Curtis Nowosad’s contribution to the literature of drums is a “those you love” programme spiced with more ambitious and imaginative choices. The album in question is Dialectics. The syllogism is jazz and the proof of swing is the effervescent panache with which Mr. Nowosad’s generates exactly the right level of combustive power. This kind of playing is familiar to the New York cognoscenti: Donny McCaslin, George Colligan, Dave Douglas and Steve Wilson, and NEA Jazz Masters, Candido Camero and Jimmy Owens for whom he has added rhythmic machismo, distinctive, expressive content and scorching bravura to the music that those well-known musicians have masterfully created. The works on this sophomore album represent a considerable leap of faith for the drummer, whose debut was a set of well-conceived covers. He gives a fine account of himself here, on this album for which he has composed no less than five of the nine charts recorded here. By itself, this would be nothing much to write home about, but Mr. Nowosad displays remarkable skill and a sense of drama that coalesces in a thoughtful, most dynamic and desirous package. No wonder the Cellar Live label showed enthusiasm in putting this album out.
To say that Curtis Nowosad has one foot in so-called “straight-ahead jazz” is something of an understatement. He is actually firmly planted there. The Buddy Rich-dominated drumming environment seems to have fostered him before he came of age, so to speak. Now he very much a 21st Century drummer who is worldly wise, in fact a drummer who has a finger firmly planted on the pulse of the proud and articulate and mother-of-all drumming language spoken in the place from whence it all came: Africa. Exciting? That too is an understatement when applied to Curtis Nowosad. His highly articulated style is comprised of sizzling cymbal-work, dynamic tattooing of his battery of drums that as drum sets go today is leaner than you would imagine. It is to his credit therefore that he is able to get the enormous cascade of sound that is coaxed out of this instrument. Add to that Mr. Nowosad’s extroverted musicianship and this makes for an infectious exuberance to the leadership he exerts over his ensemble. This is exactly the formula for success and Mr. Nowosad is enjoying oodles of it now that this record is out.
The sextet plays quite unreservedly and it has more than one musician to thank for that. Admittedly Curtis Nowosad’s effervescence exerts a considerable influence on this, but there is also saxophonist Jimmy Greene whose broad, sinuous and passionate caressing of melodies adds uniform weightiness to charts such as Wayne Shorter’s “Speak No Evil” where would have been severely tested, coming on the heels of the great composer’s multiphonics. And Mr. Greene acquits himself with distinction. The saxophonist’s tempo-management, articulation of melodic design and assessment of harmonic weight unfolds the substance of the music. Of the leader’s compositions, both “Dialectics” and “Dreaming & Gleaning” stand out. There is rhythmic vitality in each of the charts as well as dynamic markings appearing to offer intimations of freedom. Again, Jimmy Greene puts considerable meat on the bone here. But it is Curtis Nowosad’s record after all. The singularity of his performances stake his claim to being in the top draw of drummers, not the least because of the provocative interpretations of his mature compositions as well.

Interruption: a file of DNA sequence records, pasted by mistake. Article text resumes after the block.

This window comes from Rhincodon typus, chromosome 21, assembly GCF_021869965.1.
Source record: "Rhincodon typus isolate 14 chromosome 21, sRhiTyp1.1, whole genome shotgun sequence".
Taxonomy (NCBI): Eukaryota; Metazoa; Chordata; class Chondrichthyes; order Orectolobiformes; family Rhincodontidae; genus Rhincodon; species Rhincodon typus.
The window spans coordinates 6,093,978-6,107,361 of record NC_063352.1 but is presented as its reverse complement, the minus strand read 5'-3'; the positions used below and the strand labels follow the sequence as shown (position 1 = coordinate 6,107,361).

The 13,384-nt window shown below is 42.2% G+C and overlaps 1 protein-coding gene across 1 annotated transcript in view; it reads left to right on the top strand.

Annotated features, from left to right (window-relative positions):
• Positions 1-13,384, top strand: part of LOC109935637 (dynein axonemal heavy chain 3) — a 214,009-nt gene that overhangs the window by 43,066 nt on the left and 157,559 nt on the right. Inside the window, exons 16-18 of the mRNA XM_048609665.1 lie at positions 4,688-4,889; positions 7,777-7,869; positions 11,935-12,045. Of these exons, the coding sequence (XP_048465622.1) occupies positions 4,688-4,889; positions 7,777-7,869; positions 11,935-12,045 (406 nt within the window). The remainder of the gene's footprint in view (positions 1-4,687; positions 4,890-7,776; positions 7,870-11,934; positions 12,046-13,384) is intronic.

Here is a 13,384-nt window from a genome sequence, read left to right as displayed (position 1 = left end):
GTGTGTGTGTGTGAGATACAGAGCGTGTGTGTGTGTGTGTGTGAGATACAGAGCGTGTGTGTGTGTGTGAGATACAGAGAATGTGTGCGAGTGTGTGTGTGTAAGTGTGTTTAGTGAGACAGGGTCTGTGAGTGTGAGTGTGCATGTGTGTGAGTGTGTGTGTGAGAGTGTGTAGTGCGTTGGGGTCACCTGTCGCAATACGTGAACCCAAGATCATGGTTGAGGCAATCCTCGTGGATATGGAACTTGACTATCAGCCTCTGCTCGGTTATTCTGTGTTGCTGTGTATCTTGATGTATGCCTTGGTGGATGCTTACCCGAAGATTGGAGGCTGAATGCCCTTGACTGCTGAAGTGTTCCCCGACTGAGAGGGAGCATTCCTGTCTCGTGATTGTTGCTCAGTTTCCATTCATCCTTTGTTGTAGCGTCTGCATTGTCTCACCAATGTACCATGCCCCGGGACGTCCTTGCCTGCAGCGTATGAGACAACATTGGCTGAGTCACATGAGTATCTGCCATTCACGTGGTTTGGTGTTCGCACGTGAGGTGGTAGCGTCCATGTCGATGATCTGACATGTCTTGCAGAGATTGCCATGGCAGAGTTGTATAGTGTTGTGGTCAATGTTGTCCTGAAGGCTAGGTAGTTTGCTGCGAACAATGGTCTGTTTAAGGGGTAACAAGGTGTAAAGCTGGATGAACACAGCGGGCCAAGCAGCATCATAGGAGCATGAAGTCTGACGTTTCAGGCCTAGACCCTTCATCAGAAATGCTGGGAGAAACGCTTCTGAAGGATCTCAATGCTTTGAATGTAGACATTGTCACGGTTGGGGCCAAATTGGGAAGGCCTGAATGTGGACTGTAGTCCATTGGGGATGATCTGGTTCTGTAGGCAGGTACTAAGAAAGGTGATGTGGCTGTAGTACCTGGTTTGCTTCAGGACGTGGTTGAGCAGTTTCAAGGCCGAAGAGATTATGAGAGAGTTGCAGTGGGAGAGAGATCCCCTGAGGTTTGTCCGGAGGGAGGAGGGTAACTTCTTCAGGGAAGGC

Track List: Speak No Evil; Empirically Speaking; Dialectics; 159 & St. Nick; A Casual Test; Reconciliation; Bye-Ya; Gleaning & Dreaming; I Remember You
Personnel: Jimmy Greene: tenor and soprano saxophones; Derrick Gardner: trumpet; Will Bonness: piano; Steve Kirby: acoustic bass; Curtis Nowosad: drums
Label: Cellar Live | Release date: January 2015
Website: http://curtisnowosad.com/ | Buy music on: amazon
About Curtis Nowosad
New York-based drummer, composer, and bandleader, Curtis Nowosad, has developed a reputation as a highly-skilled, versatile, and forward-thinking musician. A native of Winnipeg, Manitoba, Curtis became recognized as one of the faces of the new generation of jazz players in Canada, and he has performed with such world-class jazz musicians as Philip Harper, Donny McCaslin, Stefon Harris, Miguel Zenón, Jack Wilkins, George Colligan, Dave Douglas, and Steve Wilson. He has performed with two NEA Jazz Masters, Candido Camero and Jimmy Owens, and recently recorded with a third, pianist Kenny Barron. Read more…